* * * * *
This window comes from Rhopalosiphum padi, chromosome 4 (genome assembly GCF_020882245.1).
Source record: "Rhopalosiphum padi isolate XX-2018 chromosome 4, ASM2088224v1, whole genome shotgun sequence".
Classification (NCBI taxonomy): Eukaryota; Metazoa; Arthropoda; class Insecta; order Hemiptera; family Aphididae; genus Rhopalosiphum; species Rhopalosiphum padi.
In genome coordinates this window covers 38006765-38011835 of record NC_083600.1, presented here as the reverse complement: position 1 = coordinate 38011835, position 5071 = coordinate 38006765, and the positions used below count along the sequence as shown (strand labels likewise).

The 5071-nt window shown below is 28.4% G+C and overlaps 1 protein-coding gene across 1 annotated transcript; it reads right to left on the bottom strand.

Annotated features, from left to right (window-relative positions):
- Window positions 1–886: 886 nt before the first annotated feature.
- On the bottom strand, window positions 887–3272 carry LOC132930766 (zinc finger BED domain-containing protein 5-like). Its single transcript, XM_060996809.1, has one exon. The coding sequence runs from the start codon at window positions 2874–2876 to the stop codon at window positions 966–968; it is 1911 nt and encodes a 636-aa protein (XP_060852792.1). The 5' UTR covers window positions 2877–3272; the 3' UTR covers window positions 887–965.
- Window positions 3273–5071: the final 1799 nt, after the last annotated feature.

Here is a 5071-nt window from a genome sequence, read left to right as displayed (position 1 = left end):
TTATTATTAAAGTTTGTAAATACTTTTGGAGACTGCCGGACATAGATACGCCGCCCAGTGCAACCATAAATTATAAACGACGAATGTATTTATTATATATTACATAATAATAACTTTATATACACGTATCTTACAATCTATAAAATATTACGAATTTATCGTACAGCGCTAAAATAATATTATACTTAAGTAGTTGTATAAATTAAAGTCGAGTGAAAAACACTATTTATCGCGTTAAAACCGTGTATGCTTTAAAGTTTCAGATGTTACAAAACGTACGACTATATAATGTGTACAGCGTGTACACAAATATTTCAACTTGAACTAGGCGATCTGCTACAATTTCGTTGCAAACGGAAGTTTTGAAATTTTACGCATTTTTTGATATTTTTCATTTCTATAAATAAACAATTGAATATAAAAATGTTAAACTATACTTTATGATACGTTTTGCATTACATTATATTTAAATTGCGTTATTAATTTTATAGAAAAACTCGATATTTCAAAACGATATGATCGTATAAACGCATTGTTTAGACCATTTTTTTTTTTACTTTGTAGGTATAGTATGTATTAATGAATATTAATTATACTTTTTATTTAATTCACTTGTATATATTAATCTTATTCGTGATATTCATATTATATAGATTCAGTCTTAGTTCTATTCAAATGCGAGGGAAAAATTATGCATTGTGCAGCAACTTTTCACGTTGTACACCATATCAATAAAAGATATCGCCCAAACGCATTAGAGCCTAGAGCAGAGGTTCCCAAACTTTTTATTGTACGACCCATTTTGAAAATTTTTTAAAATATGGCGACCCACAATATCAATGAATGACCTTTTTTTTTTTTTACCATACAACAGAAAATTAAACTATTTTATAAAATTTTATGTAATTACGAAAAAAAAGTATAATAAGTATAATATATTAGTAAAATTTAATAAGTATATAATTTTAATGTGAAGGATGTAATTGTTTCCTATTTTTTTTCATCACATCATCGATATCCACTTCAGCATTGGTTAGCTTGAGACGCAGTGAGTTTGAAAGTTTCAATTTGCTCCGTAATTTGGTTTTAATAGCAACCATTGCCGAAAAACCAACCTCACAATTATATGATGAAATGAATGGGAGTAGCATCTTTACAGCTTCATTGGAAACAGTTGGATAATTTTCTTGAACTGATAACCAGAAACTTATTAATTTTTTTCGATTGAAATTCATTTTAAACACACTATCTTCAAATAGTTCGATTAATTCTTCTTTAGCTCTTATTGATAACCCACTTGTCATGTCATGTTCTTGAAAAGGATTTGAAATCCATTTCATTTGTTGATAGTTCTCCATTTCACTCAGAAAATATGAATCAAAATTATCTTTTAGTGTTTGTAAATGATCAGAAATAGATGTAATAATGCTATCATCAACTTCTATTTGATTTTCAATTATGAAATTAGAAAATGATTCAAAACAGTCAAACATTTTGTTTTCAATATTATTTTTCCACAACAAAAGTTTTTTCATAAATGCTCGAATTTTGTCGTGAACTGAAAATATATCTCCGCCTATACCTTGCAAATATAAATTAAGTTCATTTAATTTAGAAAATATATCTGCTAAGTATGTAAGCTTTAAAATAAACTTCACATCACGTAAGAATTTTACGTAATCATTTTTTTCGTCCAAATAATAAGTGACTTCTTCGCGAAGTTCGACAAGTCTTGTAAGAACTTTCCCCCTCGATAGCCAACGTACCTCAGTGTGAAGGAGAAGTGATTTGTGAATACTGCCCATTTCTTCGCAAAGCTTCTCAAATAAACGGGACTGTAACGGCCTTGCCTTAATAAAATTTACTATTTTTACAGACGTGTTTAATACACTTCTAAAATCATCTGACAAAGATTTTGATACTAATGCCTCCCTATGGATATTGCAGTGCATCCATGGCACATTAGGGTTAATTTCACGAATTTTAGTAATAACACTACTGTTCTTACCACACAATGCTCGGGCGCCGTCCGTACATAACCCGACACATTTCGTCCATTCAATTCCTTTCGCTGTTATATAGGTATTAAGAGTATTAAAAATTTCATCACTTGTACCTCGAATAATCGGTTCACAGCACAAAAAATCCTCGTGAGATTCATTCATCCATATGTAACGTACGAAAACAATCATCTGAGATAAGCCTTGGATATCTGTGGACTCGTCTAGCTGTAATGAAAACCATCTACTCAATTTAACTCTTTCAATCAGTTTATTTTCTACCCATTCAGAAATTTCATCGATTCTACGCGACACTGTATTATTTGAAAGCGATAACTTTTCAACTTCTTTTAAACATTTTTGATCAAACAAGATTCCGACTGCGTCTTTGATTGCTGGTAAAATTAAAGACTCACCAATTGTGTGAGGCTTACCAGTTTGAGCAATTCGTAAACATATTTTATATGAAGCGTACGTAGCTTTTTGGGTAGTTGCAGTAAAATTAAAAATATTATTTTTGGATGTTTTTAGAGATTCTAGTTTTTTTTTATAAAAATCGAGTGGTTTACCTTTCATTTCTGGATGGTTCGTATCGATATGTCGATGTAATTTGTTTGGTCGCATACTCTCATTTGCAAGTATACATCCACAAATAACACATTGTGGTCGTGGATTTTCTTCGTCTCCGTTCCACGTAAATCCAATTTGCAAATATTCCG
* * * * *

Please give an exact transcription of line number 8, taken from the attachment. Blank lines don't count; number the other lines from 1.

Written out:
- On the bottom strand, window positions 887–3272 carry LOC132930766 (zinc finger BED domain-containing protein 5-like). Its single transcript, XM_060996809.1, has one exon. The coding sequence runs from the start codon at window positions 2874–2876 to the stop codon at window positions 966–968; it is 1911 nt and encodes a 636-aa protein (XP_060852792.1). The 5' UTR covers window positions 2877–3272; the 3' UTR covers window positions 887–965.